How About A Meet-Up In Milwaukee?

No matter how I phrase this, it comes off sounding pushy. So what the heck: Today I’m asking you to block off time on your calendar, punch in your credit card number, and get registered for Convergence 2016, the Handweavers Guild of America’s biennial conference. It will be in Milwaukee the first week of August. I’m teaching two new looping workshops there.

Looping samples for hands-on study by workshop students.

In the 2-day workshop Around The World In 7 Looping Variations, we’ll explore cross-knit looping, Danish stitch, Fuegian coiling, Burundi looping, and stitch variations found in Papua New Guinea bilum bags, Great Basin small game nets, and Pima Burden baskets. The Tarim Amulet Pouch half-day seminar focuses on cross-knit looping, which uses a needle entry variation to produce a distinctive vertical line element that looks like two-needle knit stockinet stitch but is much, much older.

Two-color cross-knit looping pouch for my lucet.

It’s easy to put off opportunities like this, because there’s never enough time or money to do everything. But I always consider it time well spent when I take a workshop that lets me bypass a few years of trial and error. Last fall, for example, I took a nalbinding course at Vesterheim. I really didn’t have the time or the money. To pay for the class, I had to rob the money from myself: It should have been used to pay professional dues for two organizations. The time for the class I robbed from doing things that might have made enough money to offset what I spent on the class. But this winter, I’ve been so, so glad I made the time and found the money instead of putting it off any longer.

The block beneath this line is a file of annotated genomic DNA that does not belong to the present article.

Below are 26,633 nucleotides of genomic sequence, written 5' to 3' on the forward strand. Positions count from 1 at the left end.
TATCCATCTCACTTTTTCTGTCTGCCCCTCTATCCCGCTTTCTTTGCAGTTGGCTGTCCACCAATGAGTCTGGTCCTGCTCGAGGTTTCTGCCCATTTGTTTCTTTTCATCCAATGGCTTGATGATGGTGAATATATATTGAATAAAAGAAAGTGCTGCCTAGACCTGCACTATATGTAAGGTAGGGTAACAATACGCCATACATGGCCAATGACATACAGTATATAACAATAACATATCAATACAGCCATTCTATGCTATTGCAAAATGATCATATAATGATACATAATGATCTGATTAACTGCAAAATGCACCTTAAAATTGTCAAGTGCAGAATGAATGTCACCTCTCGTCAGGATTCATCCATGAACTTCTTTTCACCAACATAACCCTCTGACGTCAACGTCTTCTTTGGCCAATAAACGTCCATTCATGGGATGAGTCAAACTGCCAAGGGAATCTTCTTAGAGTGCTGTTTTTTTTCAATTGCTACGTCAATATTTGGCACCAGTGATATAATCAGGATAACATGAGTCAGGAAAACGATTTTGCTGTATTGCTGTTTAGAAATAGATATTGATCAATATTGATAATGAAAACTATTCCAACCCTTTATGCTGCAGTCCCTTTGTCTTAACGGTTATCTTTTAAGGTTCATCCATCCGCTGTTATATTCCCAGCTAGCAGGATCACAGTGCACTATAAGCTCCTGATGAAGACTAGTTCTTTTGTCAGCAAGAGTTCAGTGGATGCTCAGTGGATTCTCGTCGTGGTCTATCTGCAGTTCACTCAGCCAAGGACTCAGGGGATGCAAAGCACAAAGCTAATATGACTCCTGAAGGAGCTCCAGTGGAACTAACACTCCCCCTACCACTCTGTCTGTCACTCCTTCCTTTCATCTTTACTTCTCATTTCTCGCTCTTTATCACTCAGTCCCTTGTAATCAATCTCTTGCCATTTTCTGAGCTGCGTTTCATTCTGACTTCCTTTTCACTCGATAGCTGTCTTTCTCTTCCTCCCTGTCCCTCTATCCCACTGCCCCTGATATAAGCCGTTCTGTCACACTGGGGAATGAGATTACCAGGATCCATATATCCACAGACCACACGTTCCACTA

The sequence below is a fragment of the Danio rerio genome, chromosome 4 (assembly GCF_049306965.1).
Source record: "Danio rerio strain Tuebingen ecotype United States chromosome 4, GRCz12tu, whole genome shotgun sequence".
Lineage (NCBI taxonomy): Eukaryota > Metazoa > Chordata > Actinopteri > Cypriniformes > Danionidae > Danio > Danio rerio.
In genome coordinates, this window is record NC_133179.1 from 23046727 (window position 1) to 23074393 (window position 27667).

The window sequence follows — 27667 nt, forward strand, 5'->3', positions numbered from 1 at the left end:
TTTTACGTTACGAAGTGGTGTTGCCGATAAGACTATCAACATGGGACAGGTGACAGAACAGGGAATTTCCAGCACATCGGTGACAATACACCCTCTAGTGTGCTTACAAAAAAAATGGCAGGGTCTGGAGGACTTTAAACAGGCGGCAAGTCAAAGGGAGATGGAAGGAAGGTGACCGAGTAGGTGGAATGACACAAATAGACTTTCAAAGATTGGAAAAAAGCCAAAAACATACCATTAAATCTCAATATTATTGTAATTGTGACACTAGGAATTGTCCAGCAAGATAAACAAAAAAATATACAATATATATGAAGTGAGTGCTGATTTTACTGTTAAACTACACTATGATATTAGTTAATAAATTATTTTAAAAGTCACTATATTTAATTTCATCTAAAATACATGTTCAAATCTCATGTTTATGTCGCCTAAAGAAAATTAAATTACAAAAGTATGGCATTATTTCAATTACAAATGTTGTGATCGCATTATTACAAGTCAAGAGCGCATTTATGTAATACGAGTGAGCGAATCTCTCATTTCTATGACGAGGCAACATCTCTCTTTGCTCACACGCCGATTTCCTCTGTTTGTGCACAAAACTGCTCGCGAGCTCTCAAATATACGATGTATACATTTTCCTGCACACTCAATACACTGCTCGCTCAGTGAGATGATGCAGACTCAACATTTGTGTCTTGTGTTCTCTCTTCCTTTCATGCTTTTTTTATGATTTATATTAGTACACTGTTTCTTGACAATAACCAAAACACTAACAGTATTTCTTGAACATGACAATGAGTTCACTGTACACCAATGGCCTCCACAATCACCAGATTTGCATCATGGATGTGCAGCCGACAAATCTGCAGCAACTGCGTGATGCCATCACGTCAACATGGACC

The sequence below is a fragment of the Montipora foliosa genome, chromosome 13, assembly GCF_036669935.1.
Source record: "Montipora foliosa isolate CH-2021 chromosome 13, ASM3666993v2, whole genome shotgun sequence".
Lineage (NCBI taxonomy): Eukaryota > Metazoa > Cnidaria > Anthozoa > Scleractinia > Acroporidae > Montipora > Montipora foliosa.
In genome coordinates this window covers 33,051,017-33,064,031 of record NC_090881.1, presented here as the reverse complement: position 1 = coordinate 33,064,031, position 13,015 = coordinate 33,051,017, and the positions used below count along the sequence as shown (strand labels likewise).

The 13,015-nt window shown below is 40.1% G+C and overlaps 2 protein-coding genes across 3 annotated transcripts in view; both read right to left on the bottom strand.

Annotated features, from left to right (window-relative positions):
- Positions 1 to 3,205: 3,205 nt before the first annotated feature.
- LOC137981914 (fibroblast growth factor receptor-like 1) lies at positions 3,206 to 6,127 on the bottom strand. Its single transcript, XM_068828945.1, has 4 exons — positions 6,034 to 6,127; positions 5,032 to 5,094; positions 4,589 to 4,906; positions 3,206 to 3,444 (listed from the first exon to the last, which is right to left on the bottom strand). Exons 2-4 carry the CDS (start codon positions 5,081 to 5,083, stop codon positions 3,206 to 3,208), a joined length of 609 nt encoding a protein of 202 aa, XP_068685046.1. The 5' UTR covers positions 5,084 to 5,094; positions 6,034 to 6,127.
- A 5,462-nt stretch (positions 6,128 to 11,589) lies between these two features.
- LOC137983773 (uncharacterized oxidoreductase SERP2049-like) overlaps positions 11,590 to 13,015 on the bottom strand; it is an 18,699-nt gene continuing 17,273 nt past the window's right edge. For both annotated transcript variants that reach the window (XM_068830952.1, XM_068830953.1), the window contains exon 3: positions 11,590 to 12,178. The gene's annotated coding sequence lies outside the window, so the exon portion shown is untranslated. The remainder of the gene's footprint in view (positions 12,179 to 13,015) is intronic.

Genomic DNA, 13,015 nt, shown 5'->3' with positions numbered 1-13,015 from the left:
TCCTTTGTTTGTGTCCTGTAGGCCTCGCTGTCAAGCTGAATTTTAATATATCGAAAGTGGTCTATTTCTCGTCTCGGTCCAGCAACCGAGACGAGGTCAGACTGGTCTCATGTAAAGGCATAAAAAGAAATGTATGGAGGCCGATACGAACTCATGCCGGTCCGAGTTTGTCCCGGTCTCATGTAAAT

By the way, my friend Andrea Mielke Schroer will be teaching nalbinding at Convergence. And that brings up another lovely aspect of in-person conferences: You have a chance to meet real, live people who share your interests in obscure textile techniques.

So who’s interested in a looping meet-up in Milwaukee?

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Donna Kallner

fiber artist, teacher and explorer, inspired by ancient fiber techniques and all the ways contemporary fiber artists give old ideas a new spin

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